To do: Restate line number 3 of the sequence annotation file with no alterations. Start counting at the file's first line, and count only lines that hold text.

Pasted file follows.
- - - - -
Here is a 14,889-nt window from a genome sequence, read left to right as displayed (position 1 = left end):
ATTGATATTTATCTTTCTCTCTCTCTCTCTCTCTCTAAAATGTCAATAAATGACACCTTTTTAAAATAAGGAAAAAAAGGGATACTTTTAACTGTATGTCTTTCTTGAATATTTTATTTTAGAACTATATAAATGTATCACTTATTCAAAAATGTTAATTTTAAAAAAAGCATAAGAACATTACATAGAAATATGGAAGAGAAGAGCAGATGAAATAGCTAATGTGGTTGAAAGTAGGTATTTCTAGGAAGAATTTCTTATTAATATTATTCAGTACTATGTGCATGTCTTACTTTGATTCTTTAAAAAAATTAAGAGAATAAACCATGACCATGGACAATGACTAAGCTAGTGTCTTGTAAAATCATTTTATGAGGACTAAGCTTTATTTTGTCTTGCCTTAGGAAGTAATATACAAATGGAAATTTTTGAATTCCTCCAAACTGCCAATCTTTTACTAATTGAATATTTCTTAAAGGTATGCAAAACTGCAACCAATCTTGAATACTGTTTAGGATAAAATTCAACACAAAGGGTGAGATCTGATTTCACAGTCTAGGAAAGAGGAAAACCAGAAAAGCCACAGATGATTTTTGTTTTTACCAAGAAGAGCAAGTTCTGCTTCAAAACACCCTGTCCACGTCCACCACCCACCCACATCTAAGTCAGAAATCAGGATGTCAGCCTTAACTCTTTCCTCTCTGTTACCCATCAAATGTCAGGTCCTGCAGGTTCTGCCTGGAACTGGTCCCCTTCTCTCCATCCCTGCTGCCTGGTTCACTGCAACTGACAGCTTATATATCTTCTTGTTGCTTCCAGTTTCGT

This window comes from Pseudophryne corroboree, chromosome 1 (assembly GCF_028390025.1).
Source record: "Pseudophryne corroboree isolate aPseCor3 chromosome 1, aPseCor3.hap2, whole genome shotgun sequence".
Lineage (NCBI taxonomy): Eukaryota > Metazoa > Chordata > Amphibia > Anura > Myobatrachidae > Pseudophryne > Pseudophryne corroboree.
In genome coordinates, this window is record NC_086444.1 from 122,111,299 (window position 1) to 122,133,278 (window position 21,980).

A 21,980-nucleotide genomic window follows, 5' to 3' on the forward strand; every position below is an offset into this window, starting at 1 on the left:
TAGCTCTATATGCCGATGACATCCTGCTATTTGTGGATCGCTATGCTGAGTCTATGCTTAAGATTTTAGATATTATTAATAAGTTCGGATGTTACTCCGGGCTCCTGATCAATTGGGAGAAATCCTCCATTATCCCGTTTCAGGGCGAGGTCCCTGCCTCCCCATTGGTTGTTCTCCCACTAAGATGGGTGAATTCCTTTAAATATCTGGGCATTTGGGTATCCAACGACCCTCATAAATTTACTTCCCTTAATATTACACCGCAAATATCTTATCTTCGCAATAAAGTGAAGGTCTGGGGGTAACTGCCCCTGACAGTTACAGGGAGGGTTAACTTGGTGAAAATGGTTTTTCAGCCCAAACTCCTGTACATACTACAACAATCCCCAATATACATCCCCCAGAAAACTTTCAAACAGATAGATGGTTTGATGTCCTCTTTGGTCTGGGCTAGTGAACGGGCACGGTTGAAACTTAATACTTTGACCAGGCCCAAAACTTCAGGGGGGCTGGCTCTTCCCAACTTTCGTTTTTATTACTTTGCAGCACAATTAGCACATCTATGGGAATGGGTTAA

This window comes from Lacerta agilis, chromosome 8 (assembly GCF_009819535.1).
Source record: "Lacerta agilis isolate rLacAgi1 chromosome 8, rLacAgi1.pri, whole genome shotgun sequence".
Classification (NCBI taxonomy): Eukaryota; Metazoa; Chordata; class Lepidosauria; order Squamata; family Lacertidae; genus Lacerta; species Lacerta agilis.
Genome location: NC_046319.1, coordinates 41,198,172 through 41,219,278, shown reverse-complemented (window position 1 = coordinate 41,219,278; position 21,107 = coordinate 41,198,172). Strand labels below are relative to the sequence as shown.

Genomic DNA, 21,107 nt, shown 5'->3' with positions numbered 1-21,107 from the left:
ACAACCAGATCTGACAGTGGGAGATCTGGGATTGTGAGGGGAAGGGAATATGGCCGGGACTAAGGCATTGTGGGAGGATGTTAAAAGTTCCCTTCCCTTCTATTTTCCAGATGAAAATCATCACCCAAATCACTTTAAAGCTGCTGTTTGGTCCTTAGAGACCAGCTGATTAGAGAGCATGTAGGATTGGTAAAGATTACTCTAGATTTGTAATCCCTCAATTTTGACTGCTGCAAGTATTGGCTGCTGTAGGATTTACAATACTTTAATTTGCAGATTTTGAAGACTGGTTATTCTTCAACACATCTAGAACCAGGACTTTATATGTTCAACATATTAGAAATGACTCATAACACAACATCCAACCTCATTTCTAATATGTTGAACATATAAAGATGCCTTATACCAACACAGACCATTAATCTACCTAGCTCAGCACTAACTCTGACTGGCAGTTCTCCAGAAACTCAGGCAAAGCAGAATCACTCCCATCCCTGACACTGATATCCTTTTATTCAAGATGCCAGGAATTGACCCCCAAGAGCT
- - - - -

This window comes from Pseudophryne corroboree, chromosome 1 (assembly GCF_028390025.1).